After years of rumors surrounding the status of Mullah Omar, the famously reclusive leader of the Afghan Taliban is confirmed dead. The official passing of the Amir al-Momineen, or “commander of the faithful,”—who has not been seen in public since 2001—may be viewed as a potential blow to the fourteen-year insurgency. However, a shock to the Taliban could produce a worse outcome for Afghanistan in the long-run. At stake is a nascent dialogue aimed at restarting peace talks, which offer the only real chance of producing a stable Afghanistan. Successful talks depend on a unified Taliban eventually coming to the negotiating table. A more likely scenario is a splintering of the group that would undermine any future meaningful steps toward political reconciliation. A devolution into violent competing factions may be just as serious of a challenge to the Afghan National Security Forces (ANSF) as the Taliban currently are.
Mullah Omar is the first and only leader the Afghan Taliban have had; as such, whoever is selected to replace him will have to quickly establish his legitimacy and attempt to keep the many factions of the group unified. It is important to note that the Taliban are not a monolithic group, but rather a coalition of various wings with different responsibilities and goals led by a leadership council, or shura (popularly known as the Quetta Shura, named after the city in Pakistan senior leaders are believed to have relocated to after the U.S. invasion in 2001).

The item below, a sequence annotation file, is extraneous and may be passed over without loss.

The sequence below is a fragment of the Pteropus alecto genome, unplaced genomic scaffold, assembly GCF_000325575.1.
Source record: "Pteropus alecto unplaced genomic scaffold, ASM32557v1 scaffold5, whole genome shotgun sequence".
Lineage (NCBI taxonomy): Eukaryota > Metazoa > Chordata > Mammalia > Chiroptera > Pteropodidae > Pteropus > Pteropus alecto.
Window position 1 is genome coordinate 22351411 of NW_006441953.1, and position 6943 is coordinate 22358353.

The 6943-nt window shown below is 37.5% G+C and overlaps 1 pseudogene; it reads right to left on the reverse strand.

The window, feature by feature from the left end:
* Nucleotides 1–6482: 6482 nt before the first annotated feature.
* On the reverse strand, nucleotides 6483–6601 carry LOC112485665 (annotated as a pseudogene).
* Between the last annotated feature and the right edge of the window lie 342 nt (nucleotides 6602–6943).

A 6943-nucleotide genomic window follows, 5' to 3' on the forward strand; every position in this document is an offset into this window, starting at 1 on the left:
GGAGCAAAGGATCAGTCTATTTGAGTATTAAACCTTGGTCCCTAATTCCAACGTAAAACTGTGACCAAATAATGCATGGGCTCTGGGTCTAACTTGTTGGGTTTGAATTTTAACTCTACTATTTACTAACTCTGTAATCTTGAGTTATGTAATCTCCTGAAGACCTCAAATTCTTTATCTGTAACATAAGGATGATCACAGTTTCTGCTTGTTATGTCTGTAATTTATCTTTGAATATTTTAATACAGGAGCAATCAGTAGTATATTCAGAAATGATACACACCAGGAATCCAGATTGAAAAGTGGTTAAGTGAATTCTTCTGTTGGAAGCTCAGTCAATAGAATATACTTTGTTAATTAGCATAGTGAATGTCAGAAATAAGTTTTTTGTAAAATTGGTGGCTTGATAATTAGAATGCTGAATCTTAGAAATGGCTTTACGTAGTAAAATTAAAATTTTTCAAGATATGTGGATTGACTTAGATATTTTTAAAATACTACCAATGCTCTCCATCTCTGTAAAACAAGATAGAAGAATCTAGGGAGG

Moreover, the degree of control Omar exerted over the operation of the movement has long been under debate. Omar became more of a figurehead for the Taliban than a tactician. Sitting atop the shura, he provided strategic vision and religious legitimacy for the Taliban’s violent campaign, but his death is unlikely to threaten the Taliban’s ability to carry out attacks. However, it may threaten the cohesion of the various groups and tribes allied under his leadership.
According to reports from senior Taliban commanders, long-time deputy Mullah Akhtar Mohammad Mansour has been elected by the leadership shura to take Mullah Omar’s place both atop the Quetta Shura and as Amir al-Momineen. His position atop the movement, however, is by no means secure. Mansour, the Taliban regime’s former aviation minister, who was named as Omar’s number two in 2010, has served as the Quetta Shura’s real day-to-day leader for some time now. Importantly, Mansour is viewed as something of a moderate, as well being open to talks, and could pave the way for a reconciliation that includes the Taliban in the new Afghan political system.
If Mullah Omar really has been dead for two years, it means Mansour has been passing along faked messages and directives. The Taliban’s media arm released a message attributed to Mullah Omar just three weeks ago, in which he criticized the so-called Islamic State’s expansion into Afghanistan and hinted at approval for peace talks. Mansour and others clearly understood the importance of Omar’s role as a religious leader was a crucial unifying force for the Taliban; they may not be able to overcome that loss. Beyond the lost symbolism, already wary or rebellious leaders may not respond well to being lied to for so long.